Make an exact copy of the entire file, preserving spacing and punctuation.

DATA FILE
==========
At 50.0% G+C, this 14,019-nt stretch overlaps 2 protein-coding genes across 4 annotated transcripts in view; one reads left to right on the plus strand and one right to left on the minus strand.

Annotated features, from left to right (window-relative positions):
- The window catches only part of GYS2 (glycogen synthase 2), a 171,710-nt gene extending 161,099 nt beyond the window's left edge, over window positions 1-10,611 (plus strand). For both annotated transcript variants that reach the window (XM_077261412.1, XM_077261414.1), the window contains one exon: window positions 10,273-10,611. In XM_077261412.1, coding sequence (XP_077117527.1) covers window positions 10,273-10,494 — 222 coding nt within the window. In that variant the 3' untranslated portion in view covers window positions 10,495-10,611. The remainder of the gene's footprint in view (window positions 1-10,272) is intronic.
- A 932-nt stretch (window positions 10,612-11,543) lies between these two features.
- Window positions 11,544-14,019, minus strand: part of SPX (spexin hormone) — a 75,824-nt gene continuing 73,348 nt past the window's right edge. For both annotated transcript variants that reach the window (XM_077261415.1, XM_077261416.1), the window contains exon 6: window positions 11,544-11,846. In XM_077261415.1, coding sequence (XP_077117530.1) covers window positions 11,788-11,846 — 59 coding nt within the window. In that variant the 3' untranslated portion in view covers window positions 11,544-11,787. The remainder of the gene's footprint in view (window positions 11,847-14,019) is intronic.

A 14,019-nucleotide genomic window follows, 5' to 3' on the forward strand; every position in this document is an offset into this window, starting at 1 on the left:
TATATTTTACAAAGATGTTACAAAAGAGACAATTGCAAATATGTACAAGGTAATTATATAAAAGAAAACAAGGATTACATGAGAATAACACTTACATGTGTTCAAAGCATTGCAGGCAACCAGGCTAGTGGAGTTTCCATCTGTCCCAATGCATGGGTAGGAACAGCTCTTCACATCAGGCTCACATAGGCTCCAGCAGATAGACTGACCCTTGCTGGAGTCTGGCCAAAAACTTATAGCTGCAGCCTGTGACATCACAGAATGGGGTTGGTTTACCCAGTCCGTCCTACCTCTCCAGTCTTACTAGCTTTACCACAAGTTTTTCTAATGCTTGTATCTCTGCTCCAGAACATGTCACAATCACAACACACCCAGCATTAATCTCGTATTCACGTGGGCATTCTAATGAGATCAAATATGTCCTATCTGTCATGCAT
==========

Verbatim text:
At 50.0% G+C, this 14,019-nt stretch overlaps 2 protein-coding genes across 4 annotated transcripts in view; one reads left to right on the plus strand and one right to left on the minus strand.

Annotated features, from left to right (window-relative positions):
- The window catches only part of GYS2 (glycogen synthase 2), a 171,710-nt gene extending 161,099 nt beyond the window's left edge, over window positions 1-10,611 (plus strand). For both annotated transcript variants that reach the window (XM_077261412.1, XM_077261414.1), the window contains one exon: window positions 10,273-10,611. In XM_077261412.1, coding sequence (XP_077117527.1) covers window positions 10,273-10,494 — 222 coding nt within the window. In that variant the 3' untranslated portion in view covers window positions 10,495-10,611. The remainder of the gene's footprint in view (window positions 1-10,272) is intronic.
- A 932-nt stretch (window positions 10,612-11,543) lies between these two features.
- Window positions 11,544-14,019, minus strand: part of SPX (spexin hormone) — a 75,824-nt gene continuing 73,348 nt past the window's right edge. For both annotated transcript variants that reach the window (XM_077261415.1, XM_077261416.1), the window contains exon 6: window positions 11,544-11,846. In XM_077261415.1, coding sequence (XP_077117530.1) covers window positions 11,788-11,846 — 59 coding nt within the window. In that variant the 3' untranslated portion in view covers window positions 11,544-11,787. The remainder of the gene's footprint in view (window positions 11,847-14,019) is intronic.

A 14,019-nucleotide genomic window follows, 5' to 3' on the forward strand; every position in this document is an offset into this window, starting at 1 on the left:
TATATTTTACAAAGATGTTACAAAAGAGACAATTGCAAATATGTACAAGGTAATTATATAAAAGAAAACAAGGATTACATGAGAATAACACTTACATGTGTTCAAAGCATTGCAGGCAACCAGGCTAGTGGAGTTTCCATCTGTCCCAATGCATGGGTAGGAACAGCTCTTCACATCAGGCTCACATAGGCTCCAGCAGATAGACTGACCCTTGCTGGAGTCTGGCCAAAAACTTATAGCTGCAGCCTGTGACATCACAGAATGGGGTTGGTTTACCCAGTCCGTCCTACCTCTCCAGTCTTACTAGCTTTACCACAAGTTTTTCTAATGCTTGTATCTCTGCTCCAGAACATGTCACAATCACAACACACCCAGCATTAATCTCGTATTCACGTGGGCATTCTAATGAGATCAAATATGTCCTATCTGTCATGCAT